Reassuring The Narcissist When You’re The One Who Is Hurting

Why do narcissists expect you to reassure them when you are the one going through problems?!  This seriously irks me.  Maybe I’ve lost all patience as I’ve gotten older, but lately this pushes my buttons badly.

My husband will be visiting his parents today, & I’ll be alone. We’ve spent a few holidays together in our 20 years as a couple, but most he has spent with his family.  I’m ok with it now.  I decided to change my perspective several years ago & now look at holidays as a laid back day I can enjoy by myself.  (I discussed this in my last postif you care to read about it.)

So last night, my father called.  He invited me to go to Thanksgiving dinner with my parents again.  I thanked him & declined again.  Suddenly he has a bee in his bonnet about me spending a holiday alone.  I ended up reassuring him it’s ok.  This really ticked me off.  Why is it I’m the one who in the past has been hurt badly by this, yet I am supposed to reassure my father who isn’t in the least bit affected by this scenario?  How does this make sense on any level??   Yet, I realize this is a very common scene when dealing with a narcissist, be they overt or covert.

When my dog, Danya died suddenly in 2009, my mother called as my husband & I were trying to get his body (he was over 100lbs) to the car so we could take him to the crematorium.  I told her what we were doing, & she went on to tell me how hard this was for her, & wanted me to comfort her.  Really?  She never gave Danya the time of day when he was alive…

When I told my father I was divorcing my ex-husband, his response was, “Can I still be friends with him?”  He was upset that he might lose his “friend,” & I told him it was up to him & the ex (even though inside I was hurt this was even an option).

If you think about it, I’m sure you have had similar experiences with your narcissistic parent as well.  Am I right?

I am trying to think of ways to deal with this especially annoying habit.  So far, all I can come up with is to say you have to go then leave the room or hang up the phone, or change the subject.  After all, narcissists aren’t like normal, healthy people.  If you explain that the behavior is wrong or painful, they will take offense & either go into a narcissistic rage or they’ll use the behavior more often just to hurt you.

If anyone else has a better idea, I would love to hear it.  Not just for my benefit but for the benefit of others who read this blog as well.  Please leave your suggestions in the comments below.

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6 Comments

Filed under Mental Health, Narcissism

6 responses to “Reassuring The Narcissist When You’re The One Who Is Hurting

  1. Sorry your dealing with that. I have gone no contact with mine.

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  2. Khensey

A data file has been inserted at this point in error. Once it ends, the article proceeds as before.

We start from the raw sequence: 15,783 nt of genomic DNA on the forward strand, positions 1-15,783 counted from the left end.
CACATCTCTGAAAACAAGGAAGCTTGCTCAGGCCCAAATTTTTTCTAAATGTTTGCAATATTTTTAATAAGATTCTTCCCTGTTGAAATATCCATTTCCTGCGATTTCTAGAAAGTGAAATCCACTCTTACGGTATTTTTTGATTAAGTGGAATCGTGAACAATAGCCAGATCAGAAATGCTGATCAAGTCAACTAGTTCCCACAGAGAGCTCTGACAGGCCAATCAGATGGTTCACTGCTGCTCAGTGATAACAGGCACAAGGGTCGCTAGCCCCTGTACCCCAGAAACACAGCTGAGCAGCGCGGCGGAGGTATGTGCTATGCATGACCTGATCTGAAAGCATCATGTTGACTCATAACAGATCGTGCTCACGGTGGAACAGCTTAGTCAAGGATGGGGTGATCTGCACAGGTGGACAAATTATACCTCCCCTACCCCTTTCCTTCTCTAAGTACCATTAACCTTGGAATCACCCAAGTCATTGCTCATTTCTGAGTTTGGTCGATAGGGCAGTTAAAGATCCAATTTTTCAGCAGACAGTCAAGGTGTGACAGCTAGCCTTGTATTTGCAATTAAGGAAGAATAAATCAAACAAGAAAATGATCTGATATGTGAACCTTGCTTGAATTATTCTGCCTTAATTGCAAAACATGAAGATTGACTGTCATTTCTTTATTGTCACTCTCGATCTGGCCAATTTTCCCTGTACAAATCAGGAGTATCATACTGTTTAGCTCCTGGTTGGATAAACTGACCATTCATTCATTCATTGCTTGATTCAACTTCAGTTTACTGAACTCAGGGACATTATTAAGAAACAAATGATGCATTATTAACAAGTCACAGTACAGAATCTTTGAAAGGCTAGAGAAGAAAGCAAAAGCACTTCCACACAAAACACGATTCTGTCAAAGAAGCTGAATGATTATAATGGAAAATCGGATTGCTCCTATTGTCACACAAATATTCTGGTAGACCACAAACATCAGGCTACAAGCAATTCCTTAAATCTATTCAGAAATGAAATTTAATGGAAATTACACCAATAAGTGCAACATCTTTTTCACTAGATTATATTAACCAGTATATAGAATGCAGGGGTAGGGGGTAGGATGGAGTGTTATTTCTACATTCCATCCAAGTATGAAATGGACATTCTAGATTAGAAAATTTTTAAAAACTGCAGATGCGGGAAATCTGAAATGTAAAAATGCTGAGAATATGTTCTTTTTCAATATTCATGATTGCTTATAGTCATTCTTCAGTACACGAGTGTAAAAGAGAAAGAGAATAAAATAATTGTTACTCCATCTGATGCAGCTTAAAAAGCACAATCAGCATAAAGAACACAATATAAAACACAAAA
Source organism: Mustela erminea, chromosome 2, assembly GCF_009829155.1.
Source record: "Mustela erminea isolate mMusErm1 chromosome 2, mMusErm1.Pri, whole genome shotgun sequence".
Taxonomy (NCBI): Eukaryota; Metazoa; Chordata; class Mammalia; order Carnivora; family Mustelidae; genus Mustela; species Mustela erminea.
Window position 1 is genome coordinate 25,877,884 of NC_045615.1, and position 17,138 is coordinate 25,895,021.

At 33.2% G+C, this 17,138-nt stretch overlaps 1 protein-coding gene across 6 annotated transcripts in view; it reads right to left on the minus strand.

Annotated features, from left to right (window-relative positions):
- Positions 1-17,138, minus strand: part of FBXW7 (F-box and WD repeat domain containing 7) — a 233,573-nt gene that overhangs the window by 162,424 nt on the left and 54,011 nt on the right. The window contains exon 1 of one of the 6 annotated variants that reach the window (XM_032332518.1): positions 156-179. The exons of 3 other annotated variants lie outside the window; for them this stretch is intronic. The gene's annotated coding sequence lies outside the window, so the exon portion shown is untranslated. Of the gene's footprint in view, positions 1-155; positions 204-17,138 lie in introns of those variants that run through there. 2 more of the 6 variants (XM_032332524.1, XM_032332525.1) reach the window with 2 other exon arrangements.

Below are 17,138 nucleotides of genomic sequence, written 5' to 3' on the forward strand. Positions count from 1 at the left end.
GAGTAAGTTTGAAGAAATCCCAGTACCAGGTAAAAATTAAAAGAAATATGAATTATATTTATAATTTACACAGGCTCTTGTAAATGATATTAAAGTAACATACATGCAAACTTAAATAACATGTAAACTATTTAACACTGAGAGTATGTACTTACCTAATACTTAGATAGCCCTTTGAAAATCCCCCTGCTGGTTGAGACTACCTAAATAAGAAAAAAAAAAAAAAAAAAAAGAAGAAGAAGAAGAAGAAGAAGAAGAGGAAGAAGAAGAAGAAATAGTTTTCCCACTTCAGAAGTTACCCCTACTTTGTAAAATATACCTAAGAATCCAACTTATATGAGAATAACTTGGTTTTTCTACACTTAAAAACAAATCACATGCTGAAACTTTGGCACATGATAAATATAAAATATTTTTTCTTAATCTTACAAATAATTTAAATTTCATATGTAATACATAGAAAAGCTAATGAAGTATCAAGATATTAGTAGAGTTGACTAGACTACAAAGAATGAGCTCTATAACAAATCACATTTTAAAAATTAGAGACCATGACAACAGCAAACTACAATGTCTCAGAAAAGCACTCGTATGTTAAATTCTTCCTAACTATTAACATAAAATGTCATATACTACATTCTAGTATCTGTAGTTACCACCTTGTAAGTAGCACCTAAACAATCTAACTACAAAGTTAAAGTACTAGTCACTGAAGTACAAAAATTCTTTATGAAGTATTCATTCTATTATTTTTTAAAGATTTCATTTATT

Hi there. I just experienced a ‘light bulb ‘ moment after reading everything I would just like to share my story.. I’m 22 years of age and I found out just last year that my mother has NDP and that my boyfriend is a narcissist. So at that moment I decided to go on a recovery journey because I understood the horrible impact the whole experience has been (with my mom) and I wanted to do it by myself (single, as in out of a relationship) because I realized that my boyfriend was aware of how I felt about my mom and saw how sad she made me but never tried to assist in making me feel better and also because of what I had realized about him… So I was able to get out of the relationship by telling him that I needed space By getting out of this relationship. In his head he thought I meant I needed a break and when he realized that I’m no longer talking to him as usual he kept on asking if it’s guaranteed that the relationship will continue that he didn’t mind the space but asked if I could promise him that nothing will change after I’m gone.. N I was proper hacked at how he could think of such while I was going through something he knew about and was well aware of the impact it had on me… It even hacks me more that I’ve dated a narcissist because of the only ‘kind of love’ I understood from growing up/ being ‘raised’ by a mother with NPD characteristics.

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    • Hi there!

      First off, you are extremely blessed to have learned about NPD at your age! Most people I know (myself included) were in their 30’s or so, which means more years of their abuse.

      Also, you sound very wise! Good for you to realize how devastating narcissistic abuse is & make your healing a priority! That is wonderful!

      No wonder you were angry about your boyfriend! Typical narcissistic behavior though. My ex-husband even saw some of the abuse first hand yet still expected me to make him feel better afterwards because seeing it was so hard on him. He didn’t seem to realize it was hard on me too!

      That anger you feel about being the only kind of love you understood? Totally normal… I think we’ve all been there. It’ll diminish in time. Chances are though that you’ll be angry about all kinds of things as you heal. It’s not pleasant, but it is necessary to work through it all.

      Wishing you the best!

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  3. Narcissist are the best drama Queens, I’ve ever met. They should get an Oscar for each performance. As I have gotten older, I have very little to no tolerance for this behavior myself. I don’t want to be a part of their play.

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